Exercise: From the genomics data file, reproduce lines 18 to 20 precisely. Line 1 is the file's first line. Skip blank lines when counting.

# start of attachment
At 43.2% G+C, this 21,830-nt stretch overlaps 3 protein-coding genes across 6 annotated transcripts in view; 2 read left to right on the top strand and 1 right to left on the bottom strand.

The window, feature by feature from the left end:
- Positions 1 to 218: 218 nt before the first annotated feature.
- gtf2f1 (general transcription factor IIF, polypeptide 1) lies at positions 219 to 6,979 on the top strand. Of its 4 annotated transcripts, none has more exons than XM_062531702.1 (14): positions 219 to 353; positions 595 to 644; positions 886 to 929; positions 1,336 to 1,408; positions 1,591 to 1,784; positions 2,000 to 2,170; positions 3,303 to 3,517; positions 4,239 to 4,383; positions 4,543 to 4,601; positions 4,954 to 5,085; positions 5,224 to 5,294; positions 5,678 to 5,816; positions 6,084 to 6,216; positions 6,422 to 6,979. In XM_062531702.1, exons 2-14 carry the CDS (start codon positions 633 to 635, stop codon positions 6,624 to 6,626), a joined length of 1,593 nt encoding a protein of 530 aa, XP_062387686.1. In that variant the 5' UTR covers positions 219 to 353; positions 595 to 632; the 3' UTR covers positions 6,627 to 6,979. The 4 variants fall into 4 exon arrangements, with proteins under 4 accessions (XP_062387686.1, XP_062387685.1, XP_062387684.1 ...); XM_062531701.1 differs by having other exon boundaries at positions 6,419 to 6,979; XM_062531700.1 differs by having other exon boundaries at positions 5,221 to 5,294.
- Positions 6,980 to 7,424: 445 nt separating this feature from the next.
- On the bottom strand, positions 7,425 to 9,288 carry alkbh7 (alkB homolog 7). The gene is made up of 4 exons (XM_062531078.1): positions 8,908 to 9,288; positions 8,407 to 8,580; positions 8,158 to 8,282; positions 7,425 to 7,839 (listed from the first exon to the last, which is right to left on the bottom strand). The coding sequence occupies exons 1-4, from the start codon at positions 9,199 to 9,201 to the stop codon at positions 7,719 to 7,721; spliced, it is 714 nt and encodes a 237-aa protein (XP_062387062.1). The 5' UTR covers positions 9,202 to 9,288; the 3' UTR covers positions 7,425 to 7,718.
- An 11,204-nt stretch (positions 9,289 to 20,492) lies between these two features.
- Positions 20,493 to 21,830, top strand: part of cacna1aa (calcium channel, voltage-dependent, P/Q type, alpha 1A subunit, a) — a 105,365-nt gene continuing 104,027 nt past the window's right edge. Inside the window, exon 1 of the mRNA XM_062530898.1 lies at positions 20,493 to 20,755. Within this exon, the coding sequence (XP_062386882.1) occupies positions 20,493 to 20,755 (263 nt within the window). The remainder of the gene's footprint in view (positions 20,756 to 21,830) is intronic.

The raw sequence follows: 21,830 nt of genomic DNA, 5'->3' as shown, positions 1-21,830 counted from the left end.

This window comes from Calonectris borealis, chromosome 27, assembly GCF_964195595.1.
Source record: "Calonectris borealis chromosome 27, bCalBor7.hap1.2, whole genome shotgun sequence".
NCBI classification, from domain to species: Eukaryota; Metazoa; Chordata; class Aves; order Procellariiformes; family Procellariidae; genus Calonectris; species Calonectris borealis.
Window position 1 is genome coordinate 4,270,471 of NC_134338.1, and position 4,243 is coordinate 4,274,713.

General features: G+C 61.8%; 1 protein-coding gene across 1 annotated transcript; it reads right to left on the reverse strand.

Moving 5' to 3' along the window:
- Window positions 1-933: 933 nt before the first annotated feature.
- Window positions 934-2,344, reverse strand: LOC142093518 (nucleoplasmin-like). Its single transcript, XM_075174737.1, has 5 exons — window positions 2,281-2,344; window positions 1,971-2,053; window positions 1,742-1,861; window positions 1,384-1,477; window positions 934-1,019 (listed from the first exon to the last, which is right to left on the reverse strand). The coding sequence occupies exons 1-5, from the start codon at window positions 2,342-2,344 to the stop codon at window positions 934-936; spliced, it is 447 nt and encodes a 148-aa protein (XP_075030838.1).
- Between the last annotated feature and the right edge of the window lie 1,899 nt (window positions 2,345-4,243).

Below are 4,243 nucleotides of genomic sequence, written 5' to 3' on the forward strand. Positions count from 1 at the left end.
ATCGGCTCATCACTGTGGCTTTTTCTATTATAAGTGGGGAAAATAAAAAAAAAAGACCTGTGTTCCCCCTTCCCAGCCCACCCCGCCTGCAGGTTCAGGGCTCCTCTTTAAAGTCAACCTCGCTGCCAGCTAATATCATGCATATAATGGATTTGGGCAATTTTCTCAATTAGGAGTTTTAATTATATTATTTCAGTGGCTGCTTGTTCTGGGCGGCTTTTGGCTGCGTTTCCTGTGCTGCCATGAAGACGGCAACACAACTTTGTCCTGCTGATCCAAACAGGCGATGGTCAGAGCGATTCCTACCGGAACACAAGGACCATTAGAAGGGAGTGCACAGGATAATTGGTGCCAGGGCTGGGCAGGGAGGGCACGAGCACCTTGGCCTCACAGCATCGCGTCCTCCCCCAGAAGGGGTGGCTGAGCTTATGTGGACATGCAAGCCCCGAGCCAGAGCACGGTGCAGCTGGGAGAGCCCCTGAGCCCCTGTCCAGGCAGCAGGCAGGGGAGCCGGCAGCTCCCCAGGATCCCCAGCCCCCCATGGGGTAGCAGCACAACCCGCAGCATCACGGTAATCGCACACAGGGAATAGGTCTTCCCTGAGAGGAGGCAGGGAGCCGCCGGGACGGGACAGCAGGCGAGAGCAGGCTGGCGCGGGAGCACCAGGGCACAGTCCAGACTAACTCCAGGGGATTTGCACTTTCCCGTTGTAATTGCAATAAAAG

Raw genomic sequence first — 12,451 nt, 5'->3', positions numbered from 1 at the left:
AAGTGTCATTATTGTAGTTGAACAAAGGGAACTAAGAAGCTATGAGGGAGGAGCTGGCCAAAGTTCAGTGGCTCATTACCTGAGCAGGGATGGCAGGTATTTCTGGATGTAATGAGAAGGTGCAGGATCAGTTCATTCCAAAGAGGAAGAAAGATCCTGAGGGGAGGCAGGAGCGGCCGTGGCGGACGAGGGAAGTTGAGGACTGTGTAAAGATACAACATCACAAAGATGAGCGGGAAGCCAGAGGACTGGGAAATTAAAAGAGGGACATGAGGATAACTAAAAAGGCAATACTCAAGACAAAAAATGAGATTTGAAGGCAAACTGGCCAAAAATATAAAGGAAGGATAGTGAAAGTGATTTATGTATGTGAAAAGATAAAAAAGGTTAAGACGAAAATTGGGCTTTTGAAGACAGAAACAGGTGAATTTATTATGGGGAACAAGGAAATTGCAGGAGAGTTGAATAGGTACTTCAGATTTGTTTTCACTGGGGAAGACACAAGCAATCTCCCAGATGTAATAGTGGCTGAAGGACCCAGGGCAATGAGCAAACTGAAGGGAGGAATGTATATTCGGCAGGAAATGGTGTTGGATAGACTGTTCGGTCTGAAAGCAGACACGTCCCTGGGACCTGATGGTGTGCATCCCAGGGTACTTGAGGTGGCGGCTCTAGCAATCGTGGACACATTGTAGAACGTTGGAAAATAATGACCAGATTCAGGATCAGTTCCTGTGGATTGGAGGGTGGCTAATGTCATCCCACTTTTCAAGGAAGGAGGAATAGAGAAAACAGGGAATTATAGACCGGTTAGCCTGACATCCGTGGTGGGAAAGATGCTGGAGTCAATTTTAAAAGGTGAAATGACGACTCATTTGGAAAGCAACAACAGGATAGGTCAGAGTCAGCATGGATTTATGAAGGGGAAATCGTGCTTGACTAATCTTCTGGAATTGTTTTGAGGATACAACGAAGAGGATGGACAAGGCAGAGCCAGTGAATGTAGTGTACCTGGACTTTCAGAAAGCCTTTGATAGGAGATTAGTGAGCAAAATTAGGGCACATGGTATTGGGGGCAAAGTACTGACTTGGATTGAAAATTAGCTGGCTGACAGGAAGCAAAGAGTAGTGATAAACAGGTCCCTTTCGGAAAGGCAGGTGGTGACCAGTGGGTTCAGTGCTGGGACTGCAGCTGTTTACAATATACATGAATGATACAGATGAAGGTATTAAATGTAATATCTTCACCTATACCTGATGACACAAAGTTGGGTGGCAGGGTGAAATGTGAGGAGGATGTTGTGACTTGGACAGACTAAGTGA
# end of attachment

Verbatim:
- Between the last annotated feature and the right edge of the window lie 1,899 nt (window positions 2,345-4,243).

Below are 4,243 nucleotides of genomic sequence, written 5' to 3' on the forward strand. Positions count from 1 at the left end.
ATCGGCTCATCACTGTGGCTTTTTCTATTATAAGTGGGGAAAATAAAAAAAAAAGACCTGTGTTCCCCCTTCCCAGCCCACCCCGCCTGCAGGTTCAGGGCTCCTCTTTAAAGTCAACCTCGCTGCCAGCTAATATCATGCATATAATGGATTTGGGCAATTTTCTCAATTAGGAGTTTTAATTATATTATTTCAGTGGCTGCTTGTTCTGGGCGGCTTTTGGCTGCGTTTCCTGTGCTGCCATGAAGACGGCAACACAACTTTGTCCTGCTGATCCAAACAGGCGATGGTCAGAGCGATTCCTACCGGAACACAAGGACCATTAGAAGGGAGTGCACAGGATAATTGGTGCCAGGGCTGGGCAGGGAGGGCACGAGCACCTTGGCCTCACAGCATCGCGTCCTCCCCCAGAAGGGGTGGCTGAGCTTATGTGGACATGCAAGCCCCGAGCCAGAGCACGGTGCAGCTGGGAGAGCCCCTGAGCCCCTGTCCAGGCAGCAGGCAGGGGAGCCGGCAGCTCCCCAGGATCCCCAGCCCCCCATGGGGTAGCAGCACAACCCGCAGCATCACGGTAATCGCACACAGGGAATAGGTCTTCCCTGAGAGGAGGCAGGGAGCCGCCGGGACGGGACAGCAGGCGAGAGCAGGCTGGCGCGGGAGCACCAGGGCACAGTCCAGACTAACTCCAGGGGATTTGCACTTTCCCGTTGTAATTGCAATAAAAG